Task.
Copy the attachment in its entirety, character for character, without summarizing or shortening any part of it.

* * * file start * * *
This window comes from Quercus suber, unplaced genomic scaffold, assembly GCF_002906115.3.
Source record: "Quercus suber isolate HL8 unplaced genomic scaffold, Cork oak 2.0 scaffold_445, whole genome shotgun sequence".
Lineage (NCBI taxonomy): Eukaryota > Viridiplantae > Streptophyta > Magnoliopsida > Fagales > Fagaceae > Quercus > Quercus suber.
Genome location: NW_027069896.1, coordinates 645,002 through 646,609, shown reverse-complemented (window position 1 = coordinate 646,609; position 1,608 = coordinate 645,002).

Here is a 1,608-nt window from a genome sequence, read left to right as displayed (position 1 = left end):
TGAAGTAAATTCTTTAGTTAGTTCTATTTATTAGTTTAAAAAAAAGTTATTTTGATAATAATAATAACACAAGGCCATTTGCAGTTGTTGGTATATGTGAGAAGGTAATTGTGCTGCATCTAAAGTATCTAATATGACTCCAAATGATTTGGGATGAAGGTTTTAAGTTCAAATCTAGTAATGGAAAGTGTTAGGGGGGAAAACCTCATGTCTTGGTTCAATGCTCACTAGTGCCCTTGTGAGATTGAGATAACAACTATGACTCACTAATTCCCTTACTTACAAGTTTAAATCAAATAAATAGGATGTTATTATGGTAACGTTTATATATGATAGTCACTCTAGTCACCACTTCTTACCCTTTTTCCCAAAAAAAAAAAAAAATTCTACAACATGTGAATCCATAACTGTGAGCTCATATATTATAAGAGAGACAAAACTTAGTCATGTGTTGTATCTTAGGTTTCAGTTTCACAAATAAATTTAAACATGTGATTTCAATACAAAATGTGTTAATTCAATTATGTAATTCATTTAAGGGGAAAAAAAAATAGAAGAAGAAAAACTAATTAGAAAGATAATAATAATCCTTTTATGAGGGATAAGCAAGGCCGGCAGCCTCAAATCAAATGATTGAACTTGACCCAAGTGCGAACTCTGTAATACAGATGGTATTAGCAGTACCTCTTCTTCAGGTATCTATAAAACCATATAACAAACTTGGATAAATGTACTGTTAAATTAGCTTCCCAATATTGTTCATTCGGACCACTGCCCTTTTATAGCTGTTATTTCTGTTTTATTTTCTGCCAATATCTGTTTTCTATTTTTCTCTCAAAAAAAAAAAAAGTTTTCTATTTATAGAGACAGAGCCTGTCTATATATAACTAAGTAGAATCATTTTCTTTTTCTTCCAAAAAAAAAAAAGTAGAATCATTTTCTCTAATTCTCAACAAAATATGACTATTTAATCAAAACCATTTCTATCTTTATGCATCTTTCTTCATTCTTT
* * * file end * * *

This window comes from Quercus suber, unplaced genomic scaffold, assembly GCF_002906115.3.
Source record: "Quercus suber isolate HL8 unplaced genomic scaffold, Cork oak 2.0 scaffold_445, whole genome shotgun sequence".
Lineage (NCBI taxonomy): Eukaryota > Viridiplantae > Streptophyta > Magnoliopsida > Fagales > Fagaceae > Quercus > Quercus suber.
Genome location: NW_027069896.1, coordinates 645,002 through 646,609, shown reverse-complemented (window position 1 = coordinate 646,609; position 1,608 = coordinate 645,002).

Here is a 1,608-nt window from a genome sequence, read left to right as displayed (position 1 = left end):
TGAAGTAAATTCTTTAGTTAGTTCTATTTATTAGTTTAAAAAAAAGTTATTTTGATAATAATAATAACACAAGGCCATTTGCAGTTGTTGGTATATGTGAGAAGGTAATTGTGCTGCATCTAAAGTATCTAATATGACTCCAAATGATTTGGGATGAAGGTTTTAAGTTCAAATCTAGTAATGGAAAGTGTTAGGGGGGAAAACCTCATGTCTTGGTTCAATGCTCACTAGTGCCCTTGTGAGATTGAGATAACAACTATGACTCACTAATTCCCTTACTTACAAGTTTAAATCAAATAAATAGGATGTTATTATGGTAACGTTTATATATGATAGTCACTCTAGTCACCACTTCTTACCCTTTTTCCCAAAAAAAAAAAAAAATTCTACAACATGTGAATCCATAACTGTGAGCTCATATATTATAAGAGAGACAAAACTTAGTCATGTGTTGTATCTTAGGTTTCAGTTTCACAAATAAATTTAAACATGTGATTTCAATACAAAATGTGTTAATTCAATTATGTAATTCATTTAAGGGGAAAAAAAAATAGAAGAAGAAAAACTAATTAGAAAGATAATAATAATCCTTTTATGAGGGATAAGCAAGGCCGGCAGCCTCAAATCAAATGATTGAACTTGACCCAAGTGCGAACTCTGTAATACAGATGGTATTAGCAGTACCTCTTCTTCAGGTATCTATAAAACCATATAACAAACTTGGATAAATGTACTGTTAAATTAGCTTCCCAATATTGTTCATTCGGACCACTGCCCTTTTATAGCTGTTATTTCTGTTTTATTTTCTGCCAATATCTGTTTTCTATTTTTCTCTCAAAAAAAAAAAAAGTTTTCTATTTATAGAGACAGAGCCTGTCTATATATAACTAAGTAGAATCATTTTCTTTTTCTTCCAAAAAAAAAAAAGTAGAATCATTTTCTCTAATTCTCAACAAAATATGACTATTTAATCAAAACCATTTCTATCTTTATGCATCTTTCTTCATTCTTT